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SUSAN STAMBERG, host: On view as of today this holiday weekend, the National Gallery of Art is exhibiting a painting called "The Gallery of the Louvre" - a work that one of the best-known Americans began creating in 1831 in Paris. That artist is most familiar as the inventor of the telegraph, and the code used to send telegraph messages. But Samuel Morse started off as a painter, and his time in Paris developing his skills is one of the subjects in David McCullough's new book "The Greater Journey" about Americans in Paris in the 19th century. David McCullough joins us from WBUR in Boston. Good morning to you.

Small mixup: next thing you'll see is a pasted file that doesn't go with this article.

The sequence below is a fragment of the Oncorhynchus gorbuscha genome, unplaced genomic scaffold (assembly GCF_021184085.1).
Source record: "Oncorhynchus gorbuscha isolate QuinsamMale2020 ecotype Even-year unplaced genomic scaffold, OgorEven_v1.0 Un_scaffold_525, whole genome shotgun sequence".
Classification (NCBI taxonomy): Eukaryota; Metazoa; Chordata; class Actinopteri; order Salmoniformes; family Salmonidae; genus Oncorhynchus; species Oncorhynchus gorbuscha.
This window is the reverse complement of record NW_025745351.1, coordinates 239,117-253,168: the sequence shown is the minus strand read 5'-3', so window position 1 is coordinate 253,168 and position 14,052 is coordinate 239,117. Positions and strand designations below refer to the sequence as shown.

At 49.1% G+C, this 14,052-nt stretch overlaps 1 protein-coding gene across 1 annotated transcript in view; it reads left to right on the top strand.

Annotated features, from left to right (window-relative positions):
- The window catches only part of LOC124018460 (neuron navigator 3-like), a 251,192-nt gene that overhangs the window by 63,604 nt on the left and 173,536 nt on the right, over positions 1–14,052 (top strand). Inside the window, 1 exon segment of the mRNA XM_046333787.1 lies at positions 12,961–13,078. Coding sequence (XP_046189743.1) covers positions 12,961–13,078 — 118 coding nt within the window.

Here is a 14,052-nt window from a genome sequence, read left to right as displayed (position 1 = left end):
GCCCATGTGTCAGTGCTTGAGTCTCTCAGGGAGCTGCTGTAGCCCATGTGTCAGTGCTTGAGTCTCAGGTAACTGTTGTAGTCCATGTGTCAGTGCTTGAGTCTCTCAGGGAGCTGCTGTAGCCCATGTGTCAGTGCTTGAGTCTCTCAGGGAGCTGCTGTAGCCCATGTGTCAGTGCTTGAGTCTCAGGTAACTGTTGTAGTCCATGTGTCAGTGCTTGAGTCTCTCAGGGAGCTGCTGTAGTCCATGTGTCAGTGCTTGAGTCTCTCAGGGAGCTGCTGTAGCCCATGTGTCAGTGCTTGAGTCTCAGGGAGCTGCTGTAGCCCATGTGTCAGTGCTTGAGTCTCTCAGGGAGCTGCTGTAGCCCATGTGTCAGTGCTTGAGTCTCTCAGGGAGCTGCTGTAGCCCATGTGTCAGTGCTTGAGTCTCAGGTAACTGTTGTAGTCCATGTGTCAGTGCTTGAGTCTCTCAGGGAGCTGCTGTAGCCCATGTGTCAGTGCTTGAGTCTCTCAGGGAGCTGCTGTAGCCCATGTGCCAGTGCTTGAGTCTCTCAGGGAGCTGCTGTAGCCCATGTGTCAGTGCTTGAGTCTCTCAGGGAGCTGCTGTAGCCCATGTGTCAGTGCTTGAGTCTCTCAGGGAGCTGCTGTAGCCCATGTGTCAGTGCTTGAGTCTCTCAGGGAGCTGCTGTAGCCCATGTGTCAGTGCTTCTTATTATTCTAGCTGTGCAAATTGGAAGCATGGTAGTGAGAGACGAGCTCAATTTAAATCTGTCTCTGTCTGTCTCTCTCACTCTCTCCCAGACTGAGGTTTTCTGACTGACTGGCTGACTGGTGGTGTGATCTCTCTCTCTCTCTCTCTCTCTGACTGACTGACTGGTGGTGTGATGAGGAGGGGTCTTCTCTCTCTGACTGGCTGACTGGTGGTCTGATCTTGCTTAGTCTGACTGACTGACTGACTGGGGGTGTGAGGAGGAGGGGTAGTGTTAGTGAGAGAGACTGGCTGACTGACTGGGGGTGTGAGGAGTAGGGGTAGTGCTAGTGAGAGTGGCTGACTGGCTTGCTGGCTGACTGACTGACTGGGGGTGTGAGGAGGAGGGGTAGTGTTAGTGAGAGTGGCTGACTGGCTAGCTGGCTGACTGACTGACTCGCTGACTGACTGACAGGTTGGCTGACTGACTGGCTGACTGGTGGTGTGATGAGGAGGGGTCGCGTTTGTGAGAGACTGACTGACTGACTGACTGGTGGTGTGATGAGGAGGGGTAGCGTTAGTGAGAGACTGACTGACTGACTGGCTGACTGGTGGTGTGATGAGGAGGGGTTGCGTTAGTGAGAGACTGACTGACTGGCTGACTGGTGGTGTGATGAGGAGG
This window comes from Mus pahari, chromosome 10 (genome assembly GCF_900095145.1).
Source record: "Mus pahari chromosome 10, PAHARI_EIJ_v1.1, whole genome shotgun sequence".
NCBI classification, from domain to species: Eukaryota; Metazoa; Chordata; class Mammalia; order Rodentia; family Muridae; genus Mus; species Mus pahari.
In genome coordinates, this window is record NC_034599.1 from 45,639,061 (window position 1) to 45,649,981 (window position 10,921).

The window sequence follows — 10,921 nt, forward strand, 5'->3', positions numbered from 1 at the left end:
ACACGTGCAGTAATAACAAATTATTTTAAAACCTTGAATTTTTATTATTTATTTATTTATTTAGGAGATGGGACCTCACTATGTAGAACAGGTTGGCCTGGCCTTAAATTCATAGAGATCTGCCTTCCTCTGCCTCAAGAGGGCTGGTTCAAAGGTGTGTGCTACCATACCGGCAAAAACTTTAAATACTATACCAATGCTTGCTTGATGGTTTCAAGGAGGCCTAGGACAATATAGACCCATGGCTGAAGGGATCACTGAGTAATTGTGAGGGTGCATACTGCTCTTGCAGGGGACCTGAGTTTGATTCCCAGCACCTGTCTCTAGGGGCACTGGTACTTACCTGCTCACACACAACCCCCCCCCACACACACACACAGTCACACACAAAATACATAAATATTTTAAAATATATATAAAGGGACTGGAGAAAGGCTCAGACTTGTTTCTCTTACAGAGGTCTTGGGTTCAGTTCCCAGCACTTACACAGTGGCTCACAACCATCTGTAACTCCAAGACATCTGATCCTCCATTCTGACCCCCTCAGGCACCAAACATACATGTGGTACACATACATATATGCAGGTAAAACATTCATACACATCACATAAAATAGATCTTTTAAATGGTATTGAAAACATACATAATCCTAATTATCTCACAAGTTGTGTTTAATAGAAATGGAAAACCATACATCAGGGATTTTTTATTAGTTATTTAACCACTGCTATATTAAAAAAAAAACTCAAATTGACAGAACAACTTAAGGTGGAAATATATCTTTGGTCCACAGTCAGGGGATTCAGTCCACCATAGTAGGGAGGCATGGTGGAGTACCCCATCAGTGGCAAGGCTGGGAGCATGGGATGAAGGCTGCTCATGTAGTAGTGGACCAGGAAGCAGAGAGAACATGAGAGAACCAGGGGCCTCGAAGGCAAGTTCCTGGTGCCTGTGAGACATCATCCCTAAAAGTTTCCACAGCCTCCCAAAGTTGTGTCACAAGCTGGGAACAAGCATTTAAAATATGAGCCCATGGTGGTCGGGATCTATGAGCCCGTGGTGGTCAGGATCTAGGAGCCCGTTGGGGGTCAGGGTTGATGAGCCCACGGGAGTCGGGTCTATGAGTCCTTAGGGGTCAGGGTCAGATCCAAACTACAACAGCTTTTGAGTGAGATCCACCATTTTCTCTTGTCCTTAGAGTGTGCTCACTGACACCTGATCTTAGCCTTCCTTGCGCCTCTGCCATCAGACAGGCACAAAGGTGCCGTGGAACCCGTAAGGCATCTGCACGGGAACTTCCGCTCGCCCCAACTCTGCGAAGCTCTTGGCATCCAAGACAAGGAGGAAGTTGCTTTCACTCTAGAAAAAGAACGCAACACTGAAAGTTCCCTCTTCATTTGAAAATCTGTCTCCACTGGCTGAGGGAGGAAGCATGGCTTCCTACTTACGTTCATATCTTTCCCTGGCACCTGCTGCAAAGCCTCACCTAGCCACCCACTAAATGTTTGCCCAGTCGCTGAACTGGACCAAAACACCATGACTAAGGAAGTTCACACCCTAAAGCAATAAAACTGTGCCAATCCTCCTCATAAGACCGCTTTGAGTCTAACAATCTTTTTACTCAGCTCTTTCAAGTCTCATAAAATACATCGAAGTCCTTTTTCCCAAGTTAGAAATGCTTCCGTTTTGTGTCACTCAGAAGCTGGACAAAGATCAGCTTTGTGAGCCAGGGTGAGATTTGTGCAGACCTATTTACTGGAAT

DAVID MCCULLOUGH: Good morning.

STAMBERG: I want to talk about this amazing work. It's huge - it's about six-by-nine feet. Can you describe it please?

MCCULLOUGH: Morse decided that he was going to do the interior of the Louvre to show the great masterpieces in the collection for his countrymen. There were no museums here as yet in the 1830s and no color reproductions of paintings. So, he was going to bring the culture of Europe, mainly the renaissance Italian masterpieces in the Louvre collection back to the United States for the benefit of his countrymen.

STAMBERG: Our listeners can see the painting at NPR.org. But what he's done is he's painted a large room - it looks as if the walls are red - and then hanging on them 38 works of art. Did he find a single gallery and paint what was on the walls of that gallery?